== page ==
U.S. agriculture agency extends climate funding to small farmers

By Leah Douglas

WASHINGTON, Dec 12 (Reuters) - The U.S. Department of Agriculture will distribute an additional $325 million in funding for projects tailored to smaller-scale farmers to reduce their greenhouse gas emissions, taking its total annual investment in climate-friendly farming to more than $3 billion, the agency announced Monday.

USDA's efforts are part of a broader Biden administration goal to cut emissions across the U.S. economy and are targeting the approximately 10% of U.S. emissions generated from farming annually, according to the Environmental Protection Agency.

Agriculture Secretary Tom Vilsack told Reuters that a key goal of the program is to enable more farmers to serve the growing consumer market for sustainably produced food.

"We want to encourage farmers and producers to accelerate use of these practices and we want the market to recognize and value work," he said.

The money will fund 71 projects ranging from $250,000 to just under $5 million and which will aid small and historically underserved farmers in adopting and assessing lower-emission farming practices.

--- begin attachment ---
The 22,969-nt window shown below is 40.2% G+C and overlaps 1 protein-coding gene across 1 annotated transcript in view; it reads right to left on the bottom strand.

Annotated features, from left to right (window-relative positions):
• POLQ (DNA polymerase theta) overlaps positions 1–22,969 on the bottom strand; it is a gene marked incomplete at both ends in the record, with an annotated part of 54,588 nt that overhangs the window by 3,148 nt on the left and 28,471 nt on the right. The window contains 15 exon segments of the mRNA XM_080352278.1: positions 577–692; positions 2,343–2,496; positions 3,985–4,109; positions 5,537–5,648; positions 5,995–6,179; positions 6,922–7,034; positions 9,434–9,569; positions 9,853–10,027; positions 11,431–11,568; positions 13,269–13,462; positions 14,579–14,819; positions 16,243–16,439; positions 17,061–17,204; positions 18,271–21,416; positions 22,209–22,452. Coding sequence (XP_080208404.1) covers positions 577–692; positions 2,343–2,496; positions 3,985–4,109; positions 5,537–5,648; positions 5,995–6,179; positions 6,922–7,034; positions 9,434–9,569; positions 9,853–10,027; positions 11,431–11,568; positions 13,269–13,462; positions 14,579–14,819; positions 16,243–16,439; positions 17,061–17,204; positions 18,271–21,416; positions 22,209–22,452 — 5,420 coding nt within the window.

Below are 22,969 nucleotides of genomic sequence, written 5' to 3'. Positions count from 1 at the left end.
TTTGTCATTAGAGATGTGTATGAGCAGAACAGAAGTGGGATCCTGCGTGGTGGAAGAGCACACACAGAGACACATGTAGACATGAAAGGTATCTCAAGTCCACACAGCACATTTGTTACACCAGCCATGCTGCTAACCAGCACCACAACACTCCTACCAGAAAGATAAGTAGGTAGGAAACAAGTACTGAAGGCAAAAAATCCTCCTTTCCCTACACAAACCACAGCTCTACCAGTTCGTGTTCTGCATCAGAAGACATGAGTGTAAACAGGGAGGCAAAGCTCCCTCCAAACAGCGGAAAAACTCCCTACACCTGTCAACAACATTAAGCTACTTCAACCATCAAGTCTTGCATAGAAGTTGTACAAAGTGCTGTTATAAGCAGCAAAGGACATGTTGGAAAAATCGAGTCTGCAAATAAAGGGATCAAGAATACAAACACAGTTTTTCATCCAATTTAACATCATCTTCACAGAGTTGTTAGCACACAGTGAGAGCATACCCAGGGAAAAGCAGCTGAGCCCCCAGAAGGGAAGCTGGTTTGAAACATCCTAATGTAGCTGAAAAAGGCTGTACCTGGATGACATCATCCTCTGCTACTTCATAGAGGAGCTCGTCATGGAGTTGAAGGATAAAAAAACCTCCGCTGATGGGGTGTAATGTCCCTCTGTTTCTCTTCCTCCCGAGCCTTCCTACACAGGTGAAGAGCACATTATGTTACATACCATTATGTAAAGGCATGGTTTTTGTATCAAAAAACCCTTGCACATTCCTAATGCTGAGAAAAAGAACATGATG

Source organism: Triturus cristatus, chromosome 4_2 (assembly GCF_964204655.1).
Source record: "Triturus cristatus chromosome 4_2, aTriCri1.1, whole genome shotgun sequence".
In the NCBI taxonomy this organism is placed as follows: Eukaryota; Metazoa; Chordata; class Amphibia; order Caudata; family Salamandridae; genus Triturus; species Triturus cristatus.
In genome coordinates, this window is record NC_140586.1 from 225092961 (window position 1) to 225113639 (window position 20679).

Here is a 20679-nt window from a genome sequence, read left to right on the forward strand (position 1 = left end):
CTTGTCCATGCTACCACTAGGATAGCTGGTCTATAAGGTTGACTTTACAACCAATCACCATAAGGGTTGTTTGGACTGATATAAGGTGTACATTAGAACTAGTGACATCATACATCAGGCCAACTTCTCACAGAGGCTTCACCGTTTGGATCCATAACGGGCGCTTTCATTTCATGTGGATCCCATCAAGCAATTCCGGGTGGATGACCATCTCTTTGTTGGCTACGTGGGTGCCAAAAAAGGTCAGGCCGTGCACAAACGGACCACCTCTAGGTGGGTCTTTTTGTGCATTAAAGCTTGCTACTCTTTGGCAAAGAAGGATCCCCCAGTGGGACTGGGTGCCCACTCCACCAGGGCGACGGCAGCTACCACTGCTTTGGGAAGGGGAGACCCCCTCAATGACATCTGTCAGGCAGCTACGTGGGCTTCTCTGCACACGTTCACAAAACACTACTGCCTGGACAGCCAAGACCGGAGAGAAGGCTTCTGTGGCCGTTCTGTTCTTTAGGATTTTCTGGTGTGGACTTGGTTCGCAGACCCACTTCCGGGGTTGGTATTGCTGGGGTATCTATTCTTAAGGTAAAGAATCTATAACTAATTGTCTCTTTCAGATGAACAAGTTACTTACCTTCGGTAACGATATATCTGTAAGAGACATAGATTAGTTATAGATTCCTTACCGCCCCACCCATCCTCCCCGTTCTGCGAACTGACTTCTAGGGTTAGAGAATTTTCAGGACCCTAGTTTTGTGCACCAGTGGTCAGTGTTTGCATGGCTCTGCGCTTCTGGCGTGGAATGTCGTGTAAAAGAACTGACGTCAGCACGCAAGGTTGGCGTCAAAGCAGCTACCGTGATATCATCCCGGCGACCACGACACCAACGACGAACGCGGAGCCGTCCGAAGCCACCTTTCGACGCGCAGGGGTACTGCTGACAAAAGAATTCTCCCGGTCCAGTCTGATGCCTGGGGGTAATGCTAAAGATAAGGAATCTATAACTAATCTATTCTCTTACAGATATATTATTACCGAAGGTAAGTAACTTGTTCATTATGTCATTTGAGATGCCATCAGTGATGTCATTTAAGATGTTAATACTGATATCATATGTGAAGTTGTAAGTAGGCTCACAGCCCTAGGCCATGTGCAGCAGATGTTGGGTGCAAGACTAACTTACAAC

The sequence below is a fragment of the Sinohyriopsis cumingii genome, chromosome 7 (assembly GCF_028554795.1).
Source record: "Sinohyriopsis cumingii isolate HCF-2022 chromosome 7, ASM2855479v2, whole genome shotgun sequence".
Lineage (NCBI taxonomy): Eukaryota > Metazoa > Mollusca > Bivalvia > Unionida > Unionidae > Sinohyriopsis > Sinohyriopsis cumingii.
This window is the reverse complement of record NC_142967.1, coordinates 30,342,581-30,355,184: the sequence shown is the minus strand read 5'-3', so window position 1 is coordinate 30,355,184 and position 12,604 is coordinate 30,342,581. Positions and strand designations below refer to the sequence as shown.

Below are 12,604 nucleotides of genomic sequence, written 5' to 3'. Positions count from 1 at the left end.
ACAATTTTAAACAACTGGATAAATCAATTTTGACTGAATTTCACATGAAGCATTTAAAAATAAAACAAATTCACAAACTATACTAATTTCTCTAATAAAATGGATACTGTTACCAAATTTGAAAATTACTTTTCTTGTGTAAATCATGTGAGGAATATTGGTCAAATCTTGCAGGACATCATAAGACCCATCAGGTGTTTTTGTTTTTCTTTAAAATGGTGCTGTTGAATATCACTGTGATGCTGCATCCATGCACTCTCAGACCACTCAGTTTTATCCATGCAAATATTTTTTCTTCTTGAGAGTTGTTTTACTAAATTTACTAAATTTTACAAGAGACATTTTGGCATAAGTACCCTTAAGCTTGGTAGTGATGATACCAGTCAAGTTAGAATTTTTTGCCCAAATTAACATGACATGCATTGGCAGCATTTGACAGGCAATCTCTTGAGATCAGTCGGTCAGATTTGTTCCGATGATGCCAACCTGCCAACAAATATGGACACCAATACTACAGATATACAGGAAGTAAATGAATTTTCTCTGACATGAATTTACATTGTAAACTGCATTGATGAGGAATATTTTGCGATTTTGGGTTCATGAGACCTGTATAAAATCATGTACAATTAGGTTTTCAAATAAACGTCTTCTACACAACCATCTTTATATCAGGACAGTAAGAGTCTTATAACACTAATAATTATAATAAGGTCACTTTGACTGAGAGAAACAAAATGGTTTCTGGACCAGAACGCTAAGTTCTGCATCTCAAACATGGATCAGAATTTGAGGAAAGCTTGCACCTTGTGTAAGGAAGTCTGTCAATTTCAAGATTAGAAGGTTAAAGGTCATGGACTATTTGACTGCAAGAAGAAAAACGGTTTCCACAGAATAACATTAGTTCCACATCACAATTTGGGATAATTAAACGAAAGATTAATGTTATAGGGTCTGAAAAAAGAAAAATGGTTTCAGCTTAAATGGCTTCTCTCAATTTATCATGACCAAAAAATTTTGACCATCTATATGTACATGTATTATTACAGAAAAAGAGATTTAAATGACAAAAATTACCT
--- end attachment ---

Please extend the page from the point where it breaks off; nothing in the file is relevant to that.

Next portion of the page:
The funded groups include Black farmer associations, Native American tribes and organizations that serve women, veteran and beginning farmers.

Some of the projects will monitor and verify the benefits of climate-friendly farm practices like rotating crops, installing solar panels in farm fields and reducing fertilizer application. Others will provide technical assistance to help farmers adopt new practices and skills.

The project funds will come from USDA's Commodity Credit Corporation (CCC), a pool of money provided by the U.S. Treasury to support the farm economy, as did funding for a $2.8 billion round of funding for 70 climate-friendly farm projects between $5 million and $100 million the agency announced in September.

Republican representative G.T. Thompson of Pennsylvania, incoming chairman of the House Agriculture Committee, has argued USDA's use of CCC money for the projects is outside of its authority and has said he will audit the program, according to a Politico report. Thompson's office did not respond to a request to confirm the report.

Vilsack told Reuters he is not concerned about a potential audit.

"We're helping to create a market opportunity for farmers, which is precisely what the CCC was designed to do," he said. (Reporting by Leah Douglas in Washington; Editing by Josie Kao)